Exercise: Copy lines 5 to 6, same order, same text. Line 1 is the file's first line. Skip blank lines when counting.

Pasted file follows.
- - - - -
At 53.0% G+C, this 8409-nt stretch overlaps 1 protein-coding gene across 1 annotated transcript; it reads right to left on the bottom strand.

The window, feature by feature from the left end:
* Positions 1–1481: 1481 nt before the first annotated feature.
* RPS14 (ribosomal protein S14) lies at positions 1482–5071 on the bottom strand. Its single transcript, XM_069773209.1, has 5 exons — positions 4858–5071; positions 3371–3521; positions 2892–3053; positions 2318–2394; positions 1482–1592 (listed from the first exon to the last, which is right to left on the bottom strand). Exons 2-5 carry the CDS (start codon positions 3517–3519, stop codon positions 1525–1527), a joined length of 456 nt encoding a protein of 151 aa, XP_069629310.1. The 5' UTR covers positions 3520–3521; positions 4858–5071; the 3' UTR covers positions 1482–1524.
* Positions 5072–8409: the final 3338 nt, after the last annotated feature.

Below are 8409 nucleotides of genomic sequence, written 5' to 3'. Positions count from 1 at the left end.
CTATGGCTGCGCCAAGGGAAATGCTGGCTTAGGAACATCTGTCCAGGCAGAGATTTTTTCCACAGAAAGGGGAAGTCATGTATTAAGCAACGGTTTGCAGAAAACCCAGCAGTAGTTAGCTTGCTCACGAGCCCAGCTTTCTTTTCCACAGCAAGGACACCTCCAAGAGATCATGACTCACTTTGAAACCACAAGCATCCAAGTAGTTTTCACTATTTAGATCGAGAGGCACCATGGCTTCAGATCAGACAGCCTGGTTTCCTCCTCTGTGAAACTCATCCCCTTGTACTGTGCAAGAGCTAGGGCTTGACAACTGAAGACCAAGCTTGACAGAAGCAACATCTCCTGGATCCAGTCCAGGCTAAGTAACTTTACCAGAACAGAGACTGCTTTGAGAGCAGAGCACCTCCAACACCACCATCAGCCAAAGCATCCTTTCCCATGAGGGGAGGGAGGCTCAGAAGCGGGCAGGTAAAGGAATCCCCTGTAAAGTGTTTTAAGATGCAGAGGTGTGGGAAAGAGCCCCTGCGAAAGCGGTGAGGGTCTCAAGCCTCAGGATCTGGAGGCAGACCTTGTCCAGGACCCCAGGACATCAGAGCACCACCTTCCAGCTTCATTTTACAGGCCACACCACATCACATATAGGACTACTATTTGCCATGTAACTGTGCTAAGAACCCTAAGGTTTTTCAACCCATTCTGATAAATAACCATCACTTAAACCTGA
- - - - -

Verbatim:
* Positions 5072–8409: the final 3338 nt, after the last annotated feature.

Below are 8409 nucleotides of genomic sequence, written 5' to 3'. Positions count from 1 at the left end.